The Holidays: Family Time Survival Guide

family time

Family gatherings can be a major source of stress at holiday time. Here are eight tips to help you focus on happy and have a more enjoyable family time. This post from brings you refreshing ways to hold on to your sanity when the family celebrations are driving you crazy.

The holidays are a wonderful time where all your loved ones come together to celebrate. Everyone hugs, expresses their love and appreciation for each other, and lives in merry spirits for the time you are all gathered. What? That doesn’t sound like your family? Don’t worry, my family isn’t perfect either, and it can really show during the holidays.

familyholidayIn reality, there are often stresses that come along with bringing a bunch of family members together, keeping them under one roof, and insisting that everyone is festive, happy, and bonding for the duration of the celebrations. In an effort to help you have more enjoyable holiday time with your family this season, I asked a few close friends for their tips for coping with family time. I compiled their tips with a few others that I personally use, and came up with a list of eight things you can do to help create happy holiday memories instead of stressed out situations.

1.) Know Your Roles

Earlier this year, I talked about a vacation that my entire family took together. It was great, but we were driving each other nuts for a few days as we got into a groove of who did what tasks around the house we rented. What we realized is that things went much smoother when everyone was fully aware of the roles and tasks they needed to fulfill during each day. When everyone tried to help cook dinner, we were stepping on each other and getting frustrated. When one person was assigned to cooking, one to set the table, one to cleaning the kitchen after the meal, one to unloading the dishwasher, and everyone else was assigned to stay out of the way, things went much smoother.

During the holidays it’s easy for everyone to try and jump into the kitchen to try and help. Most people gathering have been living on their own, maintaining their own households and fully able to cook a meal, but that doesn’t mean that everyone should be in the kitchen at the same time. The person who is hosting should (nicely) take charge of the situation and make sure that the others in the family know what they can do to help things go smoothly. Take turns rotating tasks throughout the holidays so no one gets burned out on specific tasks, but make sure that everyone is clear on where they need to be when.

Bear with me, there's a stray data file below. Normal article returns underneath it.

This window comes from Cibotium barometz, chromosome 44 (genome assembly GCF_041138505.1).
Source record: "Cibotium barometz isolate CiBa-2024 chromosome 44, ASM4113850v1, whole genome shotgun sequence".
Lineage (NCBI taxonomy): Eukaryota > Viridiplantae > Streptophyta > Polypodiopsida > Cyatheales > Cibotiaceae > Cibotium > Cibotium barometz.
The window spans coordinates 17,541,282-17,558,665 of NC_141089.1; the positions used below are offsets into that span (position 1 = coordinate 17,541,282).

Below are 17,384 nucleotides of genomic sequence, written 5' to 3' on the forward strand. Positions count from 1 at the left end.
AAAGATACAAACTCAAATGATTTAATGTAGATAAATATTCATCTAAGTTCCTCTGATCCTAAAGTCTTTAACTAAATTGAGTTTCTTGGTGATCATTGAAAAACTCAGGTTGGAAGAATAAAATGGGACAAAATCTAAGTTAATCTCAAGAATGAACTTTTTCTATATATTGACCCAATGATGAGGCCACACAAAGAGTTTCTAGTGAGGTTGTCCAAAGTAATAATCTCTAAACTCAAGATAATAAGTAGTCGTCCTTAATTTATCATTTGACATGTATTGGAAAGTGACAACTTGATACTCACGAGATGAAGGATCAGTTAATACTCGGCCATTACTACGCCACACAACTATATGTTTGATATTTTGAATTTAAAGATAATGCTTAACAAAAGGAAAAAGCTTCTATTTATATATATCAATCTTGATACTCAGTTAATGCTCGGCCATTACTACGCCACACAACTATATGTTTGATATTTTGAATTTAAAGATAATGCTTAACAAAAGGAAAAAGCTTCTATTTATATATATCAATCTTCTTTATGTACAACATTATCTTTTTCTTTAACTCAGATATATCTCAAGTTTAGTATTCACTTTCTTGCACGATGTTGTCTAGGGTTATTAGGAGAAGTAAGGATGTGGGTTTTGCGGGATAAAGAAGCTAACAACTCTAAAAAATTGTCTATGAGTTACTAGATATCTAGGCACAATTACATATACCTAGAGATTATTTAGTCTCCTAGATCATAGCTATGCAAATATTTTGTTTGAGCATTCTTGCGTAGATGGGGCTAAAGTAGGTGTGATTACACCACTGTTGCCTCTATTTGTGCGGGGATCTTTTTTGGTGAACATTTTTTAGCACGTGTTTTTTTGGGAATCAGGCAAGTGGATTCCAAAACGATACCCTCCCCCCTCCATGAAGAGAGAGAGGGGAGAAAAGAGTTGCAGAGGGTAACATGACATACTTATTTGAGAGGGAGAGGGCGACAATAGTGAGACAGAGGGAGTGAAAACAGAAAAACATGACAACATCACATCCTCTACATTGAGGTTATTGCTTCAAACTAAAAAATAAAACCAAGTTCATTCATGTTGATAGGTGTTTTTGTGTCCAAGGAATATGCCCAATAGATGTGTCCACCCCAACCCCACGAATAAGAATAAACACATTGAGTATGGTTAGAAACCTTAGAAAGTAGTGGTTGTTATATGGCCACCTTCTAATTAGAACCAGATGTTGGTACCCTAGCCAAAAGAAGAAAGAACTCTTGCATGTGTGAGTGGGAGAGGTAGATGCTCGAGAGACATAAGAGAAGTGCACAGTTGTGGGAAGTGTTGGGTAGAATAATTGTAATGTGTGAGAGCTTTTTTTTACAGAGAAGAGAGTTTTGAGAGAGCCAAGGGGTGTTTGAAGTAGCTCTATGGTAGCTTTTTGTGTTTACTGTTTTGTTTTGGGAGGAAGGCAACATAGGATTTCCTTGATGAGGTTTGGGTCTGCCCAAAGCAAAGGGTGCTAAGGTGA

2.) Rehearse Your Responses

My grandmother is a wonderful woman. She was a large part of my childhood, so I got a lot of great qualities from her: my work ethic, a strong sense of self, and a determined can-do attitude. The one thing I didn’t from her was a love of Fox News and a super conservative political stance. I’m not the most liberal one in my family, but even I have to prepare mentally to have a conversation with Grandma about anything she’s seen in the news lately.

Now, I could try and take a stance and try to educate my grandmother about my point of view on things like immigration, world religions, and other hot button issues, but the reality is that she’s 94 years old, lives a typical small town life, and nothing I say is going to really change her mind about the opinions she’s been gathering for the last ten decades. What I can do is prepare my responses to make sure that I stay calm and let her know that I love her. My responses tend to be along the lines of, “That’s interesting. I hadn’t thought of it that way,” and, “I haven’t heard that in the news I follow.” If she wants to ask me more about my views, she can. If not, she feels like I listened, and that’s what matters most.

You know your family, and you can probably predict some of the topics of conversation that are going to come up during your time together. Write out and even practice responses that can help keep the peace. Remember that, just as strongly as you feel about your views, they feel the same about theirs, so witty or information-packed responses aren’t usually going to get you anything but a debate. Be the bigger person by having your calm responses ready to go when they start going down that road.

3.) Say YES

It’s so easy to get stuck saying no during the holidays. It can be emotionally tough to get through days or weeks with family, but the more you say, “Yes,” the more memories you’ll be creating for later. I’m an introvert, so trust that I know the struggle to accept an invitation when all I want to do is hide in my bedroom. The more you tell others that you WILL help them make cookies, that you WILL play a game with them, or that you WILL go on a walk with them, the more time you are going to get to spend with those you love. And, if you’re like me, those times when you say yes can turn out to be some of the memories that stick with you for years. Don’t deny yourself the opportunity to create memories with your family.